Los Lobos turns in a spicy Tex-Mex blend well beyond “La Bamba”

Los Lobos Photo by Andy Argyrakis
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More than four decades since forming in East L.A., Los Lobos continues its road warrior tradition armed with a Tex-Mex blend that leans just as liberally on rock, country, folk, R&B and blues as traditional Spanish and Mexican music. The group recently released the double live disc “Disconnected In New York City” (429 Records) to commemorate its 40th anniversary, toured the world with Neil Young and Crazy Horse, regularly appear at Eric Clapton’s Crossroads Guitar Festival and are gearing up for this summer’s massive “Dear Jerry: Celebrating The Music Of Jerry Garcia” (with members of The Grateful Dead, Jimmy Cliff, Bruce Hornsby, Widespread Panic and mounds more).

What the show lacked in a script it more than made up for with joyful jamming, most notably throughout the rockabilly romp “Don’t Worry Baby” and a monstrous mash-up of the chart-topping “La Bamba” with The Rascals’ “Good Lovin.”

Los Lobos

Photo by Andy Argyrakis

In between it all, the multiple Grammy Award winners pack in plenty of headlining dates, including a near capacity performance at the Raue Center For The Arts (the crown jewel of Crystal Lake) sandwiched between two sell outs at Berwyn’s equally venerable FitzGerald’s. Rather than having an opening act, Los Lobos simply started the night by warming up for themselves, which was so engaging and unpredictable it seemed to pass in the blink of an eye.

After teasing their talents with first half highlights “The Neighborhood” and “Set Me Free (Rosa Lee),” co-founders David Hidalgo, Cesar Rosas, Conrad Lozano and Louie Perez, along with relative newcomer Enrique “Bugs” Gonzalez, rolled up their sleeves even further to show off their world class musicianship. Veteran member Steve Berlin may have been missed in his temporary absence, but the group did offer a surprise after intermission when 16-year-old violin prodigy Isabella Spinelli (Chicago Youth Symphony Orchestra) added gorgeous accompaniment to “Giving Tree” and “Emily.”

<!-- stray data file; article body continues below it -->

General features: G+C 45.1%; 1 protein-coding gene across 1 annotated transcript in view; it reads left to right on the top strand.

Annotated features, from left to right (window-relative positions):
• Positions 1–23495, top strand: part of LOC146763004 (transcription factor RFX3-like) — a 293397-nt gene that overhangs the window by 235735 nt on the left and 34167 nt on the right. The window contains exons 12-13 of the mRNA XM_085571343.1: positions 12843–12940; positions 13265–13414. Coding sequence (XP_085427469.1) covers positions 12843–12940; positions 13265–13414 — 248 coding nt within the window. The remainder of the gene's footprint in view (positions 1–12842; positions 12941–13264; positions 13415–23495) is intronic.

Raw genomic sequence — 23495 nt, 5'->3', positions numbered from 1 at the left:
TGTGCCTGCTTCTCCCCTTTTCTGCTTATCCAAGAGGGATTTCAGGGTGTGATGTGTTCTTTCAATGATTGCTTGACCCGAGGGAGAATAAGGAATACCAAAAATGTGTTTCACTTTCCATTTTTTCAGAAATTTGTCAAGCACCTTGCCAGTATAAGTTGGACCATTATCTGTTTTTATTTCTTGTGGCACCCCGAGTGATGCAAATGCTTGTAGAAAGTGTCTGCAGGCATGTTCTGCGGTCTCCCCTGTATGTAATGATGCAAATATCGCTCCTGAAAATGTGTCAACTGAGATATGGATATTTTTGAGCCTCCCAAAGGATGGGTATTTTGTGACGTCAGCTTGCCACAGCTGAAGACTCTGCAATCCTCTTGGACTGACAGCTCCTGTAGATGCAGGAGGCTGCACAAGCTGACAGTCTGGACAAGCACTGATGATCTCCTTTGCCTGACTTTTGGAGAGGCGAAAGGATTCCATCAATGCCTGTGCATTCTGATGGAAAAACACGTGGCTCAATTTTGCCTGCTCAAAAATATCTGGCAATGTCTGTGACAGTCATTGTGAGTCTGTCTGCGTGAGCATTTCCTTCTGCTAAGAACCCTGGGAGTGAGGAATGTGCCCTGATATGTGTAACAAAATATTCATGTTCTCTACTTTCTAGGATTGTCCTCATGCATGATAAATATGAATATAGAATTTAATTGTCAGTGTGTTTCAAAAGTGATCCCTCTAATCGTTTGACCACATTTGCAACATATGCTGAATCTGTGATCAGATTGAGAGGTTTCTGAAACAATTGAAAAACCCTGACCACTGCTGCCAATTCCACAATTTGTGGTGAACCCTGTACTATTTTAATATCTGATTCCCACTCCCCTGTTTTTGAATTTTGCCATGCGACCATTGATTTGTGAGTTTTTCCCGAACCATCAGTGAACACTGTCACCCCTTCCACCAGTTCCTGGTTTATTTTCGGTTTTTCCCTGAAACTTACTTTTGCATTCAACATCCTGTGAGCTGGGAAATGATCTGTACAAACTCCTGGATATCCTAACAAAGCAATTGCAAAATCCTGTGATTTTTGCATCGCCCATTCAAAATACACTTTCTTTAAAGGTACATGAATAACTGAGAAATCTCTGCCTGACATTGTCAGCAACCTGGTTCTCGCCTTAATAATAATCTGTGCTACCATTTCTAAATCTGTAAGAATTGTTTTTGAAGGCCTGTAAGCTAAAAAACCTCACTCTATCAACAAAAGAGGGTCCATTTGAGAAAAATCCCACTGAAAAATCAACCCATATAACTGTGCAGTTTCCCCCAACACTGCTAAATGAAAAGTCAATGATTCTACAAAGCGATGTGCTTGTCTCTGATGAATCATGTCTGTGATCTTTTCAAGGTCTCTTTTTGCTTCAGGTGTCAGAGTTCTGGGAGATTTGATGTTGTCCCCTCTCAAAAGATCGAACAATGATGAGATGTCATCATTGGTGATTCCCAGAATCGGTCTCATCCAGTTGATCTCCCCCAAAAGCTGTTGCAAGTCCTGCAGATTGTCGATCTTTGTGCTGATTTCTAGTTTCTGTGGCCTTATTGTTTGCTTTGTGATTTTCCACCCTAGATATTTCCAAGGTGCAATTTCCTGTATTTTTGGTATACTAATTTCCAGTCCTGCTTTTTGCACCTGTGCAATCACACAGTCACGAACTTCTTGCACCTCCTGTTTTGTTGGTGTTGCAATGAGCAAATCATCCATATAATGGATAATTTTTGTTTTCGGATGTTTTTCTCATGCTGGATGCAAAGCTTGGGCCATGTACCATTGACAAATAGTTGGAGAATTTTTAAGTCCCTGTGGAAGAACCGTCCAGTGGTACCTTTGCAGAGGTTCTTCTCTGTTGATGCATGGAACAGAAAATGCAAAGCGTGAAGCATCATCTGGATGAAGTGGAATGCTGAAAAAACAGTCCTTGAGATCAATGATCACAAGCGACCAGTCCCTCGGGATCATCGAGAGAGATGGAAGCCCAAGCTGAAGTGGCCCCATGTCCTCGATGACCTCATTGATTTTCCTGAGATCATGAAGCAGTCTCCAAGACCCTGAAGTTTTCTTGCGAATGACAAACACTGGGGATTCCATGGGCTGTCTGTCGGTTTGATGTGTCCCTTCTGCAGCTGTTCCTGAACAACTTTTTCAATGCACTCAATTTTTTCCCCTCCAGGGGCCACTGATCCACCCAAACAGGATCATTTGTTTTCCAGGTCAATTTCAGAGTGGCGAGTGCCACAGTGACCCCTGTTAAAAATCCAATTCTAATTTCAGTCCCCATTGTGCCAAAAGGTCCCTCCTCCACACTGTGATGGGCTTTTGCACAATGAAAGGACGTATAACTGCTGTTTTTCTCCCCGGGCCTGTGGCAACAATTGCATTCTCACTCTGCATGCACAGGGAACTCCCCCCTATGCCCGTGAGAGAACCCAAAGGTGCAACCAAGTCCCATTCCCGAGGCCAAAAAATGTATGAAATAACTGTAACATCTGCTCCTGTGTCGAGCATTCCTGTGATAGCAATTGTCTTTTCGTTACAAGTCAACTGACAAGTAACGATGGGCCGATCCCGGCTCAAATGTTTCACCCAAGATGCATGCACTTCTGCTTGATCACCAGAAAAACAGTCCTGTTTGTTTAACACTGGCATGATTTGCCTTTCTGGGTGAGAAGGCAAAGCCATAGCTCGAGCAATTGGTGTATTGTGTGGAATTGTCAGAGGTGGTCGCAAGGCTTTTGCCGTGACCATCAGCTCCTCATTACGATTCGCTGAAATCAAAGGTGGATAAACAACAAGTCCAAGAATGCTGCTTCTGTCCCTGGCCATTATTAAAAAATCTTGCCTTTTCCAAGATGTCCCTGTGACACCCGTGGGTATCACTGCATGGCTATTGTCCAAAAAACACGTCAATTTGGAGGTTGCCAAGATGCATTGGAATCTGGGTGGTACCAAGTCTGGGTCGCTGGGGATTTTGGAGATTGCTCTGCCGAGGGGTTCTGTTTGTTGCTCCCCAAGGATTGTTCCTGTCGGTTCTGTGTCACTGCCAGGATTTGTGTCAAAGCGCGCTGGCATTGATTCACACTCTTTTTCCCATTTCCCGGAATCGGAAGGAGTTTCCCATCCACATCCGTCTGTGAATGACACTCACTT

From there, the guys continued tearing up everything they touched, including an electrifying interpretation of “Crossroads,” roots rockin’ renditions of “Rebel Kind” and “Burn It Down,” plus a slew of on the spot shout-outs. But what the show lacked in a script it more than made up for with joyful jamming, most notably throughout the rockabilly romp “Don’t Worry Baby” and a monstrous mash-up of the chart-topping “La Bamba” with The Rascals’ “Good Lovin.”

During the latter, dozens of fans in the front rows leapt on stage uninvited, though the players didn’t bat an eye and simply cranked up the party another notch to accommodate the extra activity. And even after the show came to a climatic conclusion, the fellas snapped some quick pictures with those lively dancers, suggesting they’re just as friendly off stage as they are on fire when performing with each mile traveled adding additional spice to an already sumptuous sonic spread.


Upcoming performance highlights at the Raue Center For The Arts include Tennessee Williams’ “A Streetcar Named Desire” (opening April 24 through May 10) and Leon Hushes’ Coasters (from The Rock And Roll Hall Of Fame’s 1987 class) on May 16. For additional details and a complete schedule, visit www.rauecenter.org.

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